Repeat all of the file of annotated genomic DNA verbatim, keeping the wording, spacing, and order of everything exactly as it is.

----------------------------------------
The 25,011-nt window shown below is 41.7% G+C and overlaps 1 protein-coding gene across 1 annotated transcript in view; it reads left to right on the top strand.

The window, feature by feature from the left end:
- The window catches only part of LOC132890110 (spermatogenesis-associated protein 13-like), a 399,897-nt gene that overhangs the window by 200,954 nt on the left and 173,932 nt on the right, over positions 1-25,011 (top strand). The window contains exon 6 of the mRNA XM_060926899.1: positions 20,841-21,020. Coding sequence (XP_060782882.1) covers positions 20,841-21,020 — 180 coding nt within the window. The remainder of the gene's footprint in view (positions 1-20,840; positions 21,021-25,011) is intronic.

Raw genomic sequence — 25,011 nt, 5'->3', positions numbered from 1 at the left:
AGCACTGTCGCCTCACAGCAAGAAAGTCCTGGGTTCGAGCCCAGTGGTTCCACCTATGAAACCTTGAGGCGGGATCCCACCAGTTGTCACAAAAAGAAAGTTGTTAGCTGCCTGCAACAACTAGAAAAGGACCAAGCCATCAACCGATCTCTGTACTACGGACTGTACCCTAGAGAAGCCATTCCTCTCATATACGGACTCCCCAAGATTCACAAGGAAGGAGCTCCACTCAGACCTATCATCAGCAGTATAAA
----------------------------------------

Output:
The 25,011-nt window shown below is 41.7% G+C and overlaps 1 protein-coding gene across 1 annotated transcript in view; it reads left to right on the top strand.

The window, feature by feature from the left end:
- The window catches only part of LOC132890110 (spermatogenesis-associated protein 13-like), a 399,897-nt gene that overhangs the window by 200,954 nt on the left and 173,932 nt on the right, over positions 1-25,011 (top strand). The window contains exon 6 of the mRNA XM_060926899.1: positions 20,841-21,020. Coding sequence (XP_060782882.1) covers positions 20,841-21,020 — 180 coding nt within the window. The remainder of the gene's footprint in view (positions 1-20,840; positions 21,021-25,011) is intronic.

Raw genomic sequence — 25,011 nt, 5'->3', positions numbered from 1 at the left:
AGCACTGTCGCCTCACAGCAAGAAAGTCCTGGGTTCGAGCCCAGTGGTTCCACCTATGAAACCTTGAGGCGGGATCCCACCAGTTGTCACAAAAAGAAAGTTGTTAGCTGCCTGCAACAACTAGAAAAGGACCAAGCCATCAACCGATCTCTGTACTACGGACTGTACCCTAGAGAAGCCATTCCTCTCATATACGGACTCCCCAAGATTCACAAGGAAGGAGCTCCACTCAGACCTATCATCAGCAGTATAAA